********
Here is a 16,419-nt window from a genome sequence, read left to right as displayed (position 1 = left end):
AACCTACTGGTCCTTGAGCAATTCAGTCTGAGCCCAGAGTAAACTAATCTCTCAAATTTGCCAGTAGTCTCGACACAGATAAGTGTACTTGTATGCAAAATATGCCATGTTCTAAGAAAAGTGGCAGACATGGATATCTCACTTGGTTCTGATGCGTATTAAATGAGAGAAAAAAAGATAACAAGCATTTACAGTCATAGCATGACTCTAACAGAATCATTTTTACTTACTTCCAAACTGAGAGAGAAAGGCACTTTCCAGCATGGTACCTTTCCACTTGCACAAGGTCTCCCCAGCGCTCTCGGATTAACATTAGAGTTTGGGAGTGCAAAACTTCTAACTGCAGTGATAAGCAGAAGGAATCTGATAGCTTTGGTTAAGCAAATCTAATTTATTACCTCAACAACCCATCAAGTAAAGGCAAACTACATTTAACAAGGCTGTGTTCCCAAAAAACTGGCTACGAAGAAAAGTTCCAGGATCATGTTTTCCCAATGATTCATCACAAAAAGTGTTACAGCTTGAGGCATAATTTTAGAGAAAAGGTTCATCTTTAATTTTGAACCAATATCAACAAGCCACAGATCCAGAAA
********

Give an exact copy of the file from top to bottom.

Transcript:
Here is a 16,419-nt window from a genome sequence, read left to right as displayed (position 1 = left end):
AACCTACTGGTCCTTGAGCAATTCAGTCTGAGCCCAGAGTAAACTAATCTCTCAAATTTGCCAGTAGTCTCGACACAGATAAGTGTACTTGTATGCAAAATATGCCATGTTCTAAGAAAAGTGGCAGACATGGATATCTCACTTGGTTCTGATGCGTATTAAATGAGAGAAAAAAAGATAACAAGCATTTACAGTCATAGCATGACTCTAACAGAATCATTTTTACTTACTTCCAAACTGAGAGAGAAAGGCACTTTCCAGCATGGTACCTTTCCACTTGCACAAGGTCTCCCCAGCGCTCTCGGATTAACATTAGAGTTTGGGAGTGCAAAACTTCTAACTGCAGTGATAAGCAGAAGGAATCTGATAGCTTTGGTTAAGCAAATCTAATTTATTACCTCAACAACCCATCAAGTAAAGGCAAACTACATTTAACAAGGCTGTGTTCCCAAAAAACTGGCTACGAAGAAAAGTTCCAGGATCATGTTTTCCCAATGATTCATCACAAAAAGTGTTACAGCTTGAGGCATAATTTTAGAGAAAAGGTTCATCTTTAATTTTGAACCAATATCAACAAGCCACAGATCCAGAAA